Talk about a light-bulb moment. Last week, while Gov. Paul LePage (bless him) allowed the Maine Solar Energy Act to become law without his signature, I discovered just how patriotic a little sunlight can be.

To wit: my new, solar-powered flag lighting system.

For more than a decade, as I’ve proudly flown the stars and stripes from a telescopic pole in my yard in Buxton, I’ve simultaneously wallowed in quiet guilt.

The star-spangled banner, as any informed flag waver knows, should either be lowered at sunset or, as the U.S. Flag Code stipulates, “properly illuminated during the hours of darkness.”

I did neither. Too lazy to raise it and lower it each day and too busy to dig a trench and run 100-plus feet of underground wire out to the base of the pole, I simply wrapped myself in denial from sundown to sunrise – trying not to fixate on the fact that my good friend and next-door neighbor Smokey lights up his flag each night like one of the launch pads at Cape Canaveral.

Then last week, upon deciding my old flag was in dire need of replacement, I stopped by the Gorham Flag Center for a new one. While Derek Auclair, whose family owns the business, rang up the sale, I discreetly asked what he knew about easy-to-install flag-lighting systems.


I admitted nothing. But Auclair, it turns out, knows all about shadowy flag wavers like me.

“They feel, for lack of a better word, ashamed,” he said.

Auclair’s gentle suggestion: a “Solar Light for Flagpoles” made by the flag manufacturer Annin. Or in my case, a $79 ticket to pure, round-the-clock patriotism.

It took less than five minutes to unscrew the gold ball atop the pole, slide on the 8-inch-diameter disc with five mini-solar panels on one side and 20 LED lights on the other, and sit back and wait for the sun to go down.

“It works!” I hollered to my wife a few hours later. “Come look! Flag Code-compliant at last!”

“Hmmm … interesting,” said my wife as we stared out from the porch at the red, white and blue bathed in an otherworldy glow.


Interesting? Standing there basking in my oh-so-simple achievement, it dawned on me that this was the first time in my life I’d actually tapped into the 8.2 million “quads” (quadrillion BTUs) of energy bestowed on Mother Earth each year by the sun.

One quad, for those keeping score, equals 283 billion kilowatt hours of electricity. And alas, out of those 8.2 million quads available to anyone with a photovoltaic cell, we earthlings now help ourselves to a paltry 400.

Meaning every step, however small, counts.

“We’ve finally gone solar,” I marveled as the missus snapped a photo for her Facebook page. “No underground wire, no trenches, no 100-watt spotlight bulbs, no 12-hour-a-day add-on to our electricity bill. Nothing but 100 percent free sunlight!”

Which brings us back to the Maine Solar Energy Act.

State Sen. Eloise Vitelli, D-Arrowsic, introduced the measure in December after reviewing other energy legislation and noticing that wind power, for one, was getting far more attention than solar.


“It looked to me as if solar could use a boost,” Vitelli said in an interview on Tuesday. “It hadn’t gotten its full consideration.”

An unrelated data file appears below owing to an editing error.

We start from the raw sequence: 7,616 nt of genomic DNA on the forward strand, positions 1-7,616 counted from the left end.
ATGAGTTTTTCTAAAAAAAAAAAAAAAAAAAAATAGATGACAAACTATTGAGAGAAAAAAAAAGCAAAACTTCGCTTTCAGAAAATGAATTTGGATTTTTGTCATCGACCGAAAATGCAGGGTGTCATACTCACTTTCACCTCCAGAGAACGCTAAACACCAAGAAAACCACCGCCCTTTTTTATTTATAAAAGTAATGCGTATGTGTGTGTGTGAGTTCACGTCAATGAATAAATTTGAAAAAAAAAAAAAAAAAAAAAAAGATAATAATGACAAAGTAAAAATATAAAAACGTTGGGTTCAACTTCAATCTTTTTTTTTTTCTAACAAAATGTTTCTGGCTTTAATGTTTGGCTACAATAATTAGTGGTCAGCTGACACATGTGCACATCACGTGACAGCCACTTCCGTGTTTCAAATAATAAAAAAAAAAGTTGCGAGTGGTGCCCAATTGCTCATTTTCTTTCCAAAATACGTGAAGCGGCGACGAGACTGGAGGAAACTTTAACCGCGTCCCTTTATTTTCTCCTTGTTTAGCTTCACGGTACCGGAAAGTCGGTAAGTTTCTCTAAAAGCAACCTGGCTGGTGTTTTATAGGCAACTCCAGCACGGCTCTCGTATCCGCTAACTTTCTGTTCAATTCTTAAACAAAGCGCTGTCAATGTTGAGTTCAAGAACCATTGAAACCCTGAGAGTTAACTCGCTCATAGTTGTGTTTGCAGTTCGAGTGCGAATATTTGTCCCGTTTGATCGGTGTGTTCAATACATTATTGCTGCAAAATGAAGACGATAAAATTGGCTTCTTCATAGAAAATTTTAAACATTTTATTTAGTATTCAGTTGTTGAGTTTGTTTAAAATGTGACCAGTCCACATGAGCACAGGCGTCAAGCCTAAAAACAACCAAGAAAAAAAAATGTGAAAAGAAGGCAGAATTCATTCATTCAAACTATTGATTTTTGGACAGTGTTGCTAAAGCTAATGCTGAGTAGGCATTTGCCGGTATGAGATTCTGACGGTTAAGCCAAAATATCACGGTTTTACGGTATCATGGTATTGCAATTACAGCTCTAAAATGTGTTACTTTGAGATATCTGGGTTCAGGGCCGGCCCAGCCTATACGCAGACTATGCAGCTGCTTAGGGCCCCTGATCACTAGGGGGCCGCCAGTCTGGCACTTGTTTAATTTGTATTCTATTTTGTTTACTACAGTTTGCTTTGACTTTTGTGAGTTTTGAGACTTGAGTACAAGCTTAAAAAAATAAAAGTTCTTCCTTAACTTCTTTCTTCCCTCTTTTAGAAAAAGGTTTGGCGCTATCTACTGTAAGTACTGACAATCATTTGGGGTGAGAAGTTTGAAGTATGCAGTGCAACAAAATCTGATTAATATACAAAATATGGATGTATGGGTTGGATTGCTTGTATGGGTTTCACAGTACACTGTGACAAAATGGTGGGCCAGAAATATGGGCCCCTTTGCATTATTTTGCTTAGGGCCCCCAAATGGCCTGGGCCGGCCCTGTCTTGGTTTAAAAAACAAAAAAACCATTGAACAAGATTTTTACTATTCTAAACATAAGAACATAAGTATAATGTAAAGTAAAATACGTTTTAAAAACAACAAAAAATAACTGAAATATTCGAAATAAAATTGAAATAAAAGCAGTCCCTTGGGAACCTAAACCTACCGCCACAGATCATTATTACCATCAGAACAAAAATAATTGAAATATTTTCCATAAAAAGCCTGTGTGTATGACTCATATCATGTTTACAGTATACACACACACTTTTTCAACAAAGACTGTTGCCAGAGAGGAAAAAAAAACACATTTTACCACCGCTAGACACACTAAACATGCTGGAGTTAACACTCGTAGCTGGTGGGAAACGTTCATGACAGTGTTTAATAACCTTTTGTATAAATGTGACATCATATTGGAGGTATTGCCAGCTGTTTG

The result wasn’t exactly earth-shaking legislation. In addition to assigning the Public Utilities Commission to report back to lawmakers by January on “the value of distributed solar energy generation” in Maine, Vitelli’s bill sets minimum solar-generation goals of 40 megawatts by 2016, 200 megawatts by 2020 and 500 megawatts by 2030.

(According to ISO New England, Maine now generates only 8 megawatts of grid-connected solar energy – compared with a whopping 340 in Massachusetts. By contrast, the oil-fired Wyman Station power plant in Yarmouth can churn out 822 megawatts at capacity – enough to power 893,000 homes or God knows how many flagpoles.)

Last week, to be sure, was far from sunny for all things solar: The Maine Senate upheld LePage’s veto of a bill to restore a rebate program for Mainers who install solar panels on their homes. The Guv’s objection: the bill was “bad energy policy” because it would have added a whopping 60 cents per year to the average residential electricity bill.

But Vitelli’s measure, passed overwhelmingly by both the House and Senate, managed to become law without the governor’s signature – no easy feat, considering his record 163 (and counting) vetoes since he took office.

Vitelli’s take: From one farmer in her district who uses a small array of solar panels to charge his electrified fence, to another who plans to power his entire farm on nothing but daylight, we’re crazy not to explore ways to tap into an energy source that is totally clean, totally renewable and totally free.


“It’s become personal,” Vitelli said. “There are many small and large uses in which solar can be employed.”

You’re preaching to the choir on that one, senator. My wife’s Facebook post introducing “Bill’s new solar-powered LED flagpole light!” has generated a little buzz of its own, including a suggestion from a colleague here at the newspaper that “at Halloween you could hang a scarecrow up there and scare the crap out of everybody.”

All in due time.

For now, I’ll just keep pausing by the window at night, content that in my neck of the woods, nothing could be more patriotic than a brand new flag suspended in the soft glow of cutting-edge solar technology. Or, as Vitelli put it, “Love of country comes with the sun!”

All for a fraction of a quad.

Bill Nemitz can be contacted at 791-6323 or at:

[email protected]

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